PEDECIBA INFORMÁTICA TESIS DE DOCTORADO EN INFORMÁTICA - PDF

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PEDECIBA INFORMÁTICA Instituto de Computación, Facultad de Ingeniería Universidad de la República Montevideo, Uruguay TESIS DE DOCTORADO EN INFORMÁTICA Parallel evolutionary algorithms for scheduling on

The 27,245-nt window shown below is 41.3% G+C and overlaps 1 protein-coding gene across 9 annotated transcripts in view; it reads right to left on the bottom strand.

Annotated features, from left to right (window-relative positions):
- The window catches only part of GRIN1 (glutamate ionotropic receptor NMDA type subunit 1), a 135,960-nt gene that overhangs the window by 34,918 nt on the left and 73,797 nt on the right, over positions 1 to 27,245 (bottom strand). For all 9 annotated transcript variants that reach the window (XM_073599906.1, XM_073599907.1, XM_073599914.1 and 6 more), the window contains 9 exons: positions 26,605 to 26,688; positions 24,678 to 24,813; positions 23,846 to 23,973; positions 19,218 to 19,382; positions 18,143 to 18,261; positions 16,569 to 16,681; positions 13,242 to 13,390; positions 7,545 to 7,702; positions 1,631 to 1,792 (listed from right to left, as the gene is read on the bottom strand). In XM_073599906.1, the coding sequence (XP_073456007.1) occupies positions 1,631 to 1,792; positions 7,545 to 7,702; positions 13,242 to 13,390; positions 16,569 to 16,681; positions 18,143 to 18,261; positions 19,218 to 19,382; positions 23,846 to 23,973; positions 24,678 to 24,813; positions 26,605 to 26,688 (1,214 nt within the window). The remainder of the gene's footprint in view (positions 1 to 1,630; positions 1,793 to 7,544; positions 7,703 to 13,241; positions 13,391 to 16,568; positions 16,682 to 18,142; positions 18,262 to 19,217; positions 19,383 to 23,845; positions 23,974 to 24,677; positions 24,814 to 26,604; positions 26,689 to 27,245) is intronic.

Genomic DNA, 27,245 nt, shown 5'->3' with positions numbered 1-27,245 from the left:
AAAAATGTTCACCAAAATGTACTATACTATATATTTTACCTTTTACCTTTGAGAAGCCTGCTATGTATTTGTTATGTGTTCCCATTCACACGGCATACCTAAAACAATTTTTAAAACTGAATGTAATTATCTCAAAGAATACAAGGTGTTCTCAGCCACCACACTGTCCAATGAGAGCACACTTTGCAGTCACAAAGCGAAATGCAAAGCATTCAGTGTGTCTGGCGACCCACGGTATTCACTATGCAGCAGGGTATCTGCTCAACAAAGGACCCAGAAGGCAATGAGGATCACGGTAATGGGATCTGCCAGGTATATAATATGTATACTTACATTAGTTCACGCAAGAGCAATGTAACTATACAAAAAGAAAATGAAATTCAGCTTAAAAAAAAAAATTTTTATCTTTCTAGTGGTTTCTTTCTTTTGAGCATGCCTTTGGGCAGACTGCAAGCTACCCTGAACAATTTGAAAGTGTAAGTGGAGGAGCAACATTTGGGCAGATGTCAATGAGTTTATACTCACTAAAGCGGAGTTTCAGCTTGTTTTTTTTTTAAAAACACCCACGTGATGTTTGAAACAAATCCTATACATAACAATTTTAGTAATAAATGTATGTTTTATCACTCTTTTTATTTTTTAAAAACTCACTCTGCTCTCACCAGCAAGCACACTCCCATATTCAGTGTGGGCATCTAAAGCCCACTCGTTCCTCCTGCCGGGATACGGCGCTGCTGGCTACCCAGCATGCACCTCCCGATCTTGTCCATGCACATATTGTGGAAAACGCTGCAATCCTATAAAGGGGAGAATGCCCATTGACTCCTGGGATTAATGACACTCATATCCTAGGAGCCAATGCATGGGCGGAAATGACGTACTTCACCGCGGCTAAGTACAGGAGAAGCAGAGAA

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PEDECIBA INFORMÁTICA Instituto de Computación, Facultad de Ingeniería Universidad de la República Montevideo, Uruguay TESIS DE DOCTORADO EN INFORMÁTICA Parallel evolutionary algorithms for scheduling on heterogeneous computing and grid environments Sergio Nesmachnow Abril de 2010 Supervisores: Enrique Alba, Héctor Cancela Tribunal: Celso Ribeiro, El-Ghazali Talbi (revisores), Irene Loiseau, Alberto Pardo, María Urquhart Parallel evolutionary algorithms for scheduling on heterogeneous computing and grid environments Nesmachnow, Sergio ISSN Tesis de Doctorado en Informática Reporte Técnico RT PEDECIBA Instituto de Computación - Facultad de Ingeniería Universidad de la República Montevideo, Uruguay, abril de 2010 Parallel evolutionary algorithms for scheduling on heterogeneous computing and grid environments Abstract This thesis studies the application of sequential and parallel evolutionary algorithms to the scheduling problem in heterogeneous computing and grid environments, a key problem when executing tasks in distributed computing systems. Since the 1990 s, this class of systems has been increasingly employed to provide support for solving complex problems using high-performance computing techniques. The scheduling problem in heterogeneous computing systems is an NP-hard optimization problem, which has been tackled using several optimization methods in the past. Among many new techniques for optimization, evolutionary computing methods have been successfully applied to this class of problems. In this work, several evolutionary algorithms in their sequential and parallel variants are specifically designed to provide accurate solutions for the problem, allowing to compute an efficient planning for heterogeneous computing and grid environments. New problem instances, far more complex than those existing in the related literature, are introduced in this thesis in order to study the scalability of the presented parallel evolutionary algorithms. In addition, a new parallel micro-chc algorithm is developed, inspired by useful ideas from the multiobjective optimization field. Efficient numerical results of this algorithm are reported in the experimental analysis performed on both well-known problem instances and the large instances specially designed in this work. The comparative study including traditional methods and evolutionary algorithms shows that the new parallel micro-chc is able to achieve a high problem solving efficacy, outperforming previous results already reported for the problem and also having a good scalability behavior when solving high dimension problem instances. In addition, two variants of the scheduling problem in heterogeneous environments are also tackled, showing the versatility of the proposed approach using parallel evolutionary algorithms to deal with both dynamic and multiobjective scenarios. Keywords: Parallel evolutionary algorithms, Scheduling, Heterogeneous computing, Grid computing ii Algoritmos evolutivos paralelos para planificación de tareas en entornos heterogéneos Resumen Esta tesis estudia la aplicación de algoritmos evolutivos secuenciales y paralelos para el problema de planificación de tareas en entornos de cómputo heterogéneos y de computación grid. Desde la década de 1990, estos sistemas computacionales han sido utilizados con éxito para resolver problemas complejos utilizando técnicas de computación de alto desempeo. El problema de planificación de tareas en entornos heterogéneos es un problema de optimización NP-difícil que ha sido abordado utilizando diversas técnicas. Entre las técnicas emergentes para optimización combinatoria, los algoritmos evolutivos han sido aplicados con éxito a esta clase de problemas. En este trabajo, varios algoritmos evolutivos en sus versiones secuenciales y paralelas han sido específicamente diseados para alcanzar soluciones precisas para el problema de planificación de tareas en entornos de heterogéneos, permitiendo calcular planificaciones eficientes para entornos que modelan clusters de computadores y plataformas de computación grid. Nuevas instancias del problema, con una complejidad mucho mayor que las previamente existentes en la literatura relacionada, son presentadas en esta tesis con el objetivo de analizar la escalabilidad de los algoritmos evolutivos propuestos. Complementariamente, un nuevo método, el micro-chc paralelo es desarrollado, inspirado en ideas útiles provenientes del área de optimización multiobjetivo. Resultados numéricos precisos y eficientes se reportan en el análisis experimental realizado sobre instancias estándar del problema y sobre las nuevas instancias específicamente diseadas en este trabajo. El estudio comparativo que incluye a métodos tradicionales para planificación de tareas, los nuevos métodos propuestos y algoritmos evolutivos previamente aplicados al problema, demuestra que el nuevo micro-chc paralelo es capaz de alcanzar altos valores de eficacio, superando a los mejores resultados previamente reportados en la literatura del área y mostrando un buen comportamiento de escalabilidad para resolver las instancias de gran dimensión. Además, dos variantes del problema de planificación de tareas en entornos heterogéneos han sido inicialmente estudiadas, comprobándose la versatilidad del enfoque propuesto para resolver las variantes dinámica y multiobjetivo del problema. Palabras clave: Algoritmos evolutivos paralelos, Planificación de tareas, Computación heterogénea, Computación grid Contents 1 Introduction 3 2 Parallel evolutionary algorithms Introduction Evolutionary algorithms Genetic algorithm CHC algorithm Parallel evolutionary algorithms Master-slave PEAs Cellular PEAs Distributed subpopulations PEAs Parallel micro-chc algorithm Summary Scheduling in heterogeneous computing environments Heterogeneous computing HCSP formulation Problem model considerations HCSP computational complexity Execution time estimation Expected time to compute estimation model Methods for generating ETC scenarios HCSP instances Instances from Braun et al. (2001) Grid infrastructures New HCSP instances Static scheduling using execution time estimation Traditional scheduling heuristics Metaheuristics for scheduling using ETC Summary Related work: EAs for HC scheduling Introduction : HSCP on multiprocessors : HCSP on distributed environments : Heterogeneous grid scheduling Summary iii iv CONTENTS 5 Parallel evolutionary algorithms for the HCSP The MALLBA library Problem encoding Fitness function Population initialization Evolutionary operators Exploitation: recombination Exploration: mutation and reinitialization Local search: randomized PALS Speeding up the pµ-chc search Accelerated convergence in pµ-chc Parallel model of pµ-chc Summary Experimental analysis HCSP instances Development and execution platform Parameter settings Stopping criterion Population size Operators probabilities Parallel algorithms Probabilities within the evolutionary operators Summary: best parameter configurations Results and discussion Results for HCSP instances from Braun et al. (2001) Results for the new large-sized HCSP instances Parallel CHC Parallel micro-chc Comparison with lower bounds for the preemptive HCSP Small HCSP instances New large HCSP instances Summary Tracking the makespan evolution and the execution time Comparative makespan evolution of CHC algorithms Makespan evolution and execution time of pµ-chc Scalability analysis and parallel performance Parallel CHC Parallel micro CHC Summary Two HCSP variants: rescheduling and multiobjective approach Introduction Dynamic HCSP: rescheduling with pµ-chc Dynamic HCSP model Rescheduling algorithms Experimental analysis Concluding remarks CONTENTS v 7.3 Multiobjective HCSP: makespan and flowtime Introduction Multiobjective optimization problems Multiobjective HCSP formulation Multiobjective evolutionary algorithms MOEAs for the HCSP Experimental analysis Concluding remarks Summary Conclusions and future work Conclusions Future work A HCSP instances generator and test suites 119 A.1 HCSP instances generator A.2 Test suites B Best solutions for the HCSP test suite from Braun et al. (2001) 127 C Related publications by the author 133 Bibliography 135 List of Figures 2.1 Diagram of a master slave PEA Diagram of a cellular PEA Diagram of a distributed subpopulation PEA Scheduling in an HC environment Details of the HCSP instances generator Format of the HCSP instance files Timeline of EAs applied to the HCSP UML for MALLBA classes Task oriented encoding Machine oriented encoding Two-level parallel model used in pµ-chc Analysis of the operators probabilities (sequential algorithms, u i hilo.0) Analysis of the operators probabilities (parallel algorithms) Sample results when configuring the number of subpopulations in pchc Sample results when configuring the number of subpopulations in pµ-chc Comparison of pchc against the best-known methods for the HCSP pchc improvement over traditional heuristics pµ-chc improvements with respect to deterministic heuristics pµ-chc improvements regarding the consistency classification pµ-chc improvements with respect to pchc HCSP scenario specification in GMPL/AMPL Relationship between GAP(optimum) and GAP(LB) pµ-chc improvements with respect to the best deterministic heuristic results and the computed lower bounds for HCSP instances by Braun et al. (2001) pµ-chc improvements with respect to the best deterministic heuristic result and the computed lower bounds for the preemptive HCSP version Makespan evolution for CHC algorithms on u i hihi Makespan evolution for CHC algorithms on u s lohi Evolution of the makespan improvement ratio for pµ-chc Execution times required to achieve a given improvement threshold Scalability analysis for pchc Parallel performance and scalability of pchc Scalability analysis for pµ-chc vii viii LIST OF FIGURES 6.21 Scalability and parallel performance analysis for pµ-chc Rescheduling in a dynamic scenario Pareto fronts for consistent HCSP instances Pareto fronts for inconsistent HCSP instances Pareto fronts for semiconsistent HCSP instances List of Tables 3.1 Heterogeneity and consistency combinations in the ETC model Parameters of ETC models Details of sampled grid and volunteer distributed computing platforms Summary of metaheuristic methods applied to solve the HCSP EAs applied to the HSCP Sample results when configuring the number of subpopulations in pchc Sample results when configuring the number of subpopulations in pµ-chc Best parameter configurations (sequential algorithms) Best parameter configurations (parallel algorithms) Results of the sequential EAs for the HCSP Comparative results: sequential EAs vs. deterministic heuristics Comparative results: sequential EAs vs. previous EAs for the HCSP Results of parallel EAs for the HCSP Improvement factors and statistical analysis when using parallel CHC pchc and other methods for HCSP instances by Braun et al. (2001) Results of pµ-chc for HCSP instances from Braun et al. (2001) pµ-chc improvement factors over pchc pµ-chc and other methods for HCSP instances by Braun et al. (2001) pchc results for new HCSP instances with dimension pchc results for new HCSP instances with dimension pchc results for new HCSP instances with dimension pchc results for new HCSP instances with dimension pchc improvements over traditional heuristics pµ-chc results for new HCSP instances with dimension pµ-chc results for new HCSP instances with dimension pµ-chc results for new HCSP instances with dimension pµ-chc results for new HCSP instances with dimension pµ-chc improvements regarding the consistency classification pchc and pµ-chc comparative results for new HCSP instances pµ-chc improvements with respect to pchc pµ-chc comparison with lower bounds (dimension ) Comparison between pµ-chc results and lower bounds calculated for the preemptive HCSP (large instances) Summary: gaps between pµ-chc results and lower bounds for the preemptive HCSP version ix x LIST OF TABLES 6.29 Trade-off between solution quality and execution time (pchc and pµ- CHC) Makespan results of pµ-chc and Min-Min for the dynamic HCSP Improvements of pµ-chc using the rescheduling strategy over the traditional pµ-chc and the two Min-Min variants Results of MOEAs for the multiobjective HCSP Efficacy metrics of MOEAs for the multiobjective HCSP Diversity metrics of MOEAs for the multiobjective HCSP Comparison of MOE-NSGA-II and pµ-chc against previous evolutionary techniques for the multiobjective HCSP Summary of the main experimental results Acknowledgments The research project reported in this thesis would not have been possible without the scientific, personal, and financial support of many people and organizations. I would like to express my gratitude to my supervisors Héctor Cancela and Enrique Alba for guiding the research, and providing their helpful orientation, support and assistance in writing reports and publications. Very special thanks to all my partners at Centro de Cálculo and Instituto de Computación, Facultad de Ingeniería, Universidad de la República, specially my buddies at CeCal: Eduardo Fernández, Pablo Ezzatti, Martín Pedemonte, and Gerardo Ares; and IO: Franco Robledo, Alfredo Olivera, and Antonio Mauttone. Also thanks to all the good friends at Networking and Emerging Optimization, Departamento de Lenguajes y Ciencias de la Computación, Universidad de Málaga, España: Francisco Luna, Jamal Toutouh, José Manuel García Nieto, Juan José Durillo, Guillermo Molina, Gabriel Luque, and Francisco Chicano. Darío De León and Alexis Rodríguez worked in graduate projects related with the research reported in this thesis, and their work was useful for specific parts of the study. I would like to thank all my family and friends who helped me get through all these years of Ph.D. studies, particularly when far away from home: mom and dad, Ale, my beloved Marcela, Auro and Aurora, and my good friends Chomba, Andrea, Raúl, and Paula. A special gratitude to Fefi, who assisted me with the thesis correction process. I also acknowledge to several unknown reviewers of the related publications that provided helpful comments to improve the content of this thesis. The research was partially supported by Comisión Sectorial de Investigación Científica (CSIC), Universidad de la República, Uruguay; Programa de Desarrollo de las Ciencias Básicas (PEDECIBA), Universidad de la República, Uruguay; and Agencia Nacional de Investigación e Innovación (ANII), Uruguay. 1 Chapter 1 Introduction In the last fifteen years, the fast increase of the processing power of low-cost computers and the rapid development of high-speed networking technologies have boosted the use of distributed computing environments for solving complex problems. Starting from small clusters of homogeneous computers in the 1980 s, as for today distributed computing environments include platforms formed by hundreds or thousands of heterogeneous computing resources widespread around the globe, providing the computing power needed for solving complex problems arising in many areas of application. Nowadays, a common platform for distributed computing usually comprises a heterogeneous collection of computers able to work cooperatively. At a higher level of abstraction, the expression grid computing has become popular to denote the set of distributed computing techniques that work over a large loosely-coupled virtual supercomputer, formed by combining together many heterogeneous components of different characteristics and computing power. This infrastructure has made it feasible to provide pervasive and costeffective access to a collection of distributed computing resources for solving problems that demand large computing power (Foster and Kesselman, 1998). A crucial problem when using such heterogeneous computing (HC) environments consists in finding a planning strategy or scheduling for a set of tasks to be executed. The goal of the scheduling problem is to optimally assign the computing resources by satisfying some efficiency criteria, usually related to the total execution time or resource utilization. Frequently, the scheduling strategy is devoted to optimize the makespan, a metric that quantifies the total execution time of the tasks in the system, even though alternative metrics have also been taken into account in many scheduling problem variants (e.g. flowtime, that evaluates the sum of the finishing times of the tasks, and several other metrics related to the resources utilization). Scheduling problems on multiprocessor systems have been widely studied in operational research, and numerous methods have been proposed for finding accurate schedules in reasonable times (El-Rewini et al., 1994; Leung et al., 2004). In their classic formulation, scheduling problems assume a computing environment composed by homogeneous resources. However, in the 1990 s decade the research community started to pay attention to scheduling problems on HC environments, specially due to the popularization of distributed computing and the growing use of heterogeneous clusters (Freund et al., 1994; Eshaghian, 1996). In the last ten years, significant effort has been made to study the scheduling problem on HC environments, since this platform provides the efficiency required for distributed and grid computing techniques. 3 4 Introduction Traditional scheduling problems are NP-hard (Garey and Johnson, 1979), thus classic exact methods are only useful for solving problem instances of reduced size. The research community has been searching for new scheduling techniques that are able to improve upon the traditional exact ones, whose low efficiency often makes them useless in practice for solving large-dimension scheduling problems in reasonable times. When dealing with large-dimension computing environments, ad-hoc heuristic and metaheuristic techniques have shown up as promising methods for solving the HC and grid scheduling problems. Although these methods do not guarantee success in computing an optimal solution for the problem, they get appropriate quasi-optimal schedules that usually satisfy the efficiency requirements for real-life scenarios, in reasonable times. Among a broad set of modern metaheuristic techniques for optimization, evolutionary algorithms (EAs) (Bäck et al., 1997) have emerged as flexible and robust methods for solving the heterogeneous computing scheduling problem (HCSP), achieving the high level of problem solving efficacy also shown in many other areas of application. Although they usually require longer execution times in the order of few minutes than ad-hoc heuristics, EAs consistently find better solutions than ad-hoc heuristic methods, so they are competitive schedulers for distributed HC and grid systems where large tasks with execution times in the order of minutes, hours, and even days are submitted for execution (Braun et al., 2001; Tupcouglu et al., 2002). In order to further improve the efficiency of EAs, parallel implementations became a popular option to speed up the search, allowing to reach high quality results in a reasonable execution time even for hard-to-solve optimization problems (Cantú-Paz, 2000; Alba, 2005). EAs and other metaheuristics have been frequently applied to the HCSP and related problem variants in the last ten years. The most relevant proposals included Genetic Algorithms (GA) (Wang et al., 1997; Braun et al., 2001; Zomaya and Teh, 2001; Page and Naughton, 2005; Xhafa et al., 2008c), Memetic Algorithms (MA) (Xhafa, 2007), cellular MA (cma) (Xhafa et al., 2008a), and also hybrid methods combining EAs with other optimization techniques. Two relevant works have obtained the best-known results when facing a set of low-sized de-facto standard HCSP instances using non-evolutionary metaheuristics: an hybrid combining Ant Colony Optimization (ACO) and T